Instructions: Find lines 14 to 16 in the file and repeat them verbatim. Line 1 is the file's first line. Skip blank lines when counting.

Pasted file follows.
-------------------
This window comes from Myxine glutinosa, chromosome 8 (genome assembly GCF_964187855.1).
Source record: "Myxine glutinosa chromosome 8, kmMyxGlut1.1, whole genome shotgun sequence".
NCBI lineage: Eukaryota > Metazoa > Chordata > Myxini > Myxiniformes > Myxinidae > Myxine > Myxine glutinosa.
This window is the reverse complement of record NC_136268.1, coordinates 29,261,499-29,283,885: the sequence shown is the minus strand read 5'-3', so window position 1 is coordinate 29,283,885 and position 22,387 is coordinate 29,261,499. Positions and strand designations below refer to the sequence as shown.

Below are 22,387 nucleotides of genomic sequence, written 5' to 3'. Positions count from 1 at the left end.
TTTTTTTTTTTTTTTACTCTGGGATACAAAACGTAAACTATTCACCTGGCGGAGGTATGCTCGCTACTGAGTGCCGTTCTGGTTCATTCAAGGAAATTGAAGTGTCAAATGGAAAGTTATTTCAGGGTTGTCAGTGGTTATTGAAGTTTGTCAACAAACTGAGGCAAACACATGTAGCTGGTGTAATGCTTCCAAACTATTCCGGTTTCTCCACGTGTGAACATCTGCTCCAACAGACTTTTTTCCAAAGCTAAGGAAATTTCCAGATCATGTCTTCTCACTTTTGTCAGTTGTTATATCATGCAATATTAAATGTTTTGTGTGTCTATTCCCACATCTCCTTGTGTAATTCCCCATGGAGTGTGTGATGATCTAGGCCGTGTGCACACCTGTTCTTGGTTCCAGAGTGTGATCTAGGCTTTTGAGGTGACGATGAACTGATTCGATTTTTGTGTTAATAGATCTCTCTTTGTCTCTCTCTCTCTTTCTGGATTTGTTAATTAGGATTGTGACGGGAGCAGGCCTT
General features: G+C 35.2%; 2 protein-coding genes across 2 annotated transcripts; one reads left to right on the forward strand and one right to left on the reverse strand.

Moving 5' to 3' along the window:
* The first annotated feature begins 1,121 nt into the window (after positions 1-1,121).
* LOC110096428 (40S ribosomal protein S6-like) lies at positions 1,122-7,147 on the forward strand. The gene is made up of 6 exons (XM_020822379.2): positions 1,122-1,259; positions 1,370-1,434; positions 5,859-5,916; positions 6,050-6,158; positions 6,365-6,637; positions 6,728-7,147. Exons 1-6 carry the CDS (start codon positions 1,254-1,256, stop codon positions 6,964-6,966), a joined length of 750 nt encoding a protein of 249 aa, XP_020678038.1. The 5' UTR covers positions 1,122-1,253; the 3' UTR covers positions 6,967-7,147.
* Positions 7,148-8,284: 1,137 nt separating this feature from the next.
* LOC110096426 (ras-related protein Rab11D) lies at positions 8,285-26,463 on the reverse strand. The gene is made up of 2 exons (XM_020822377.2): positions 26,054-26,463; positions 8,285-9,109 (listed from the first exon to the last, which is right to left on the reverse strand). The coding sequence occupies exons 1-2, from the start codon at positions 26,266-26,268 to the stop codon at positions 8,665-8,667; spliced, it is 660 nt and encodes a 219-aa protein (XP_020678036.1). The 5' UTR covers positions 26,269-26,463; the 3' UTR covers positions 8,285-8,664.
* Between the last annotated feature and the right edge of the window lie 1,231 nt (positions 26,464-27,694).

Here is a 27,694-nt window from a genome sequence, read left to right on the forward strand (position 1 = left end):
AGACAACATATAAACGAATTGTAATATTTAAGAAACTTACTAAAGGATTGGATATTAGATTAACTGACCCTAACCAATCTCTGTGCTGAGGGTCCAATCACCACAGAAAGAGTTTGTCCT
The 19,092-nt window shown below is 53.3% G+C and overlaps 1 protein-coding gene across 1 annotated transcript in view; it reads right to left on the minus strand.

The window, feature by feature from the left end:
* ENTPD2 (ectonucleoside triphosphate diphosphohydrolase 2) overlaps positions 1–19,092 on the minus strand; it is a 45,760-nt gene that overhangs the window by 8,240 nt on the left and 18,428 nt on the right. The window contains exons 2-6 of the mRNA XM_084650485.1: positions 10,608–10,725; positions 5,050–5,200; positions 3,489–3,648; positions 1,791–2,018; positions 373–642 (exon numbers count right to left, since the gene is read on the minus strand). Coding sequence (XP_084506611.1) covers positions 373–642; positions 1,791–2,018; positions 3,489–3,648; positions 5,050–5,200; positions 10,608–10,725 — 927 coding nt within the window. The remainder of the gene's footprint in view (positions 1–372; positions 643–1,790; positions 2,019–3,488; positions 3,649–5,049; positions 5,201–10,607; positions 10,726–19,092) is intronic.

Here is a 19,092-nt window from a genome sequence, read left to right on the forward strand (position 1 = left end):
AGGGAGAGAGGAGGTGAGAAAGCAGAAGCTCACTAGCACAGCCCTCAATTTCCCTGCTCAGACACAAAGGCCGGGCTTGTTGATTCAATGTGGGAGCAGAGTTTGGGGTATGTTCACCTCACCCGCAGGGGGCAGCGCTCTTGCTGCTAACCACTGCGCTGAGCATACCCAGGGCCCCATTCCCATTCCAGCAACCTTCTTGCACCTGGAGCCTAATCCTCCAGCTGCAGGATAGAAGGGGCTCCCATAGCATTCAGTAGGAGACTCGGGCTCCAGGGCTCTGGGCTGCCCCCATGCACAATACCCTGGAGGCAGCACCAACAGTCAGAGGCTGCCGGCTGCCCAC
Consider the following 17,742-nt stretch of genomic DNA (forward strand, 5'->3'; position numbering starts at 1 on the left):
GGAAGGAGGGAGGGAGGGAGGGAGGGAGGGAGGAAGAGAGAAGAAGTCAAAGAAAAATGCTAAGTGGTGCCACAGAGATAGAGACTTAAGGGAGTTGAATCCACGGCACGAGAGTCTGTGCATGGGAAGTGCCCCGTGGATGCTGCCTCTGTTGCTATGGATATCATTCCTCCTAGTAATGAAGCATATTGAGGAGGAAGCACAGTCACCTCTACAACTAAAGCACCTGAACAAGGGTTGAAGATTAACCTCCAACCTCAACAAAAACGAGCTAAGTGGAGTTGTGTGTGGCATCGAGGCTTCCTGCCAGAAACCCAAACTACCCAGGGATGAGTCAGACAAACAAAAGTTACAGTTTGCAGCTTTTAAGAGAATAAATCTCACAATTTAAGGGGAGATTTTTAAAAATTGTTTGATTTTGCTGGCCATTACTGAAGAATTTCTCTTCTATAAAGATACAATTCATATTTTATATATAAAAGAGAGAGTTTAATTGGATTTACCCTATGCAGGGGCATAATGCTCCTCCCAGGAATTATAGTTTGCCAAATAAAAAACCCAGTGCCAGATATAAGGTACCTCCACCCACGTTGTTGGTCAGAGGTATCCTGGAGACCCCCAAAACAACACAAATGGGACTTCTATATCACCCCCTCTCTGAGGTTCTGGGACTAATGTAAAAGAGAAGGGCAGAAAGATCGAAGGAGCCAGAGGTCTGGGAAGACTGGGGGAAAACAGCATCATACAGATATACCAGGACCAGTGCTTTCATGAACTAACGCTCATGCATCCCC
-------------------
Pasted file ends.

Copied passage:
Here is a 27,694-nt window from a genome sequence, read left to right on the forward strand (position 1 = left end):
AGACAACATATAAACGAATTGTAATATTTAAGAAACTTACTAAAGGATTGGATATTAGATTAACTGACCCTAACCAATCTCTGTGCTGAGGGTCCAATCACCACAGAAAGAGTTTGTCCT
The 19,092-nt window shown below is 53.3% G+C and overlaps 1 protein-coding gene across 1 annotated transcript in view; it reads right to left on the minus strand.